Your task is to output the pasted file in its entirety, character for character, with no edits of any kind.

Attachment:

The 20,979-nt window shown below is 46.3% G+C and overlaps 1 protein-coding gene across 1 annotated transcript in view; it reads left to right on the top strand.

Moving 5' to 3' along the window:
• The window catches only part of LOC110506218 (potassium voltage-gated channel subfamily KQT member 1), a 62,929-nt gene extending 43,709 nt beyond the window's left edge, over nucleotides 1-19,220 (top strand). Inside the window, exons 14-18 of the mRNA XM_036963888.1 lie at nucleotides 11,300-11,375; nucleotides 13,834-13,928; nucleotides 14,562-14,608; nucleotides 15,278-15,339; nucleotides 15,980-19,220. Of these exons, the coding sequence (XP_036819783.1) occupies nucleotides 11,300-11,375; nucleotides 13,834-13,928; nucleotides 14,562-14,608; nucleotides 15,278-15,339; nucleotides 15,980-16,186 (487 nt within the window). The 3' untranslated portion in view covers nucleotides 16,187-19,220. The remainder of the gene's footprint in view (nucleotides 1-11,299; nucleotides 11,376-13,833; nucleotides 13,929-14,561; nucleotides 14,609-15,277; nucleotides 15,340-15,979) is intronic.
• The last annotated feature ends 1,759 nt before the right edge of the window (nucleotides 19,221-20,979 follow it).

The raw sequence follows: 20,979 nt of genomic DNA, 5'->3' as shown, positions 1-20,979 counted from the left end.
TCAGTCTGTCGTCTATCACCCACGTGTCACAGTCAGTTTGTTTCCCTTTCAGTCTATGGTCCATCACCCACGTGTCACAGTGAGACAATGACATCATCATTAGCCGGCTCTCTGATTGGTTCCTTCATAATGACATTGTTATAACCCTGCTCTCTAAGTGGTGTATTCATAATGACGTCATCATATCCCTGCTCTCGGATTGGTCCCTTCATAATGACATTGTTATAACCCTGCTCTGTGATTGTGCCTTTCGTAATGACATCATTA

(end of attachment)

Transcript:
The 20,979-nt window shown below is 46.3% G+C and overlaps 1 protein-coding gene across 1 annotated transcript in view; it reads left to right on the top strand.

Moving 5' to 3' along the window:
• The window catches only part of LOC110506218 (potassium voltage-gated channel subfamily KQT member 1), a 62,929-nt gene extending 43,709 nt beyond the window's left edge, over nucleotides 1-19,220 (top strand). Inside the window, exons 14-18 of the mRNA XM_036963888.1 lie at nucleotides 11,300-11,375; nucleotides 13,834-13,928; nucleotides 14,562-14,608; nucleotides 15,278-15,339; nucleotides 15,980-19,220. Of these exons, the coding sequence (XP_036819783.1) occupies nucleotides 11,300-11,375; nucleotides 13,834-13,928; nucleotides 14,562-14,608; nucleotides 15,278-15,339; nucleotides 15,980-16,186 (487 nt within the window). The 3' untranslated portion in view covers nucleotides 16,187-19,220. The remainder of the gene's footprint in view (nucleotides 1-11,299; nucleotides 11,376-13,833; nucleotides 13,929-14,561; nucleotides 14,609-15,277; nucleotides 15,340-15,979) is intronic.
• The last annotated feature ends 1,759 nt before the right edge of the window (nucleotides 19,221-20,979 follow it).

The raw sequence follows: 20,979 nt of genomic DNA, 5'->3' as shown, positions 1-20,979 counted from the left end.
TCAGTCTGTCGTCTATCACCCACGTGTCACAGTCAGTTTGTTTCCCTTTCAGTCTATGGTCCATCACCCACGTGTCACAGTGAGACAATGACATCATCATTAGCCGGCTCTCTGATTGGTTCCTTCATAATGACATTGTTATAACCCTGCTCTCTAAGTGGTGTATTCATAATGACGTCATCATATCCCTGCTCTCGGATTGGTCCCTTCATAATGACATTGTTATAACCCTGCTCTGTGATTGTGCCTTTCGTAATGACATCATTA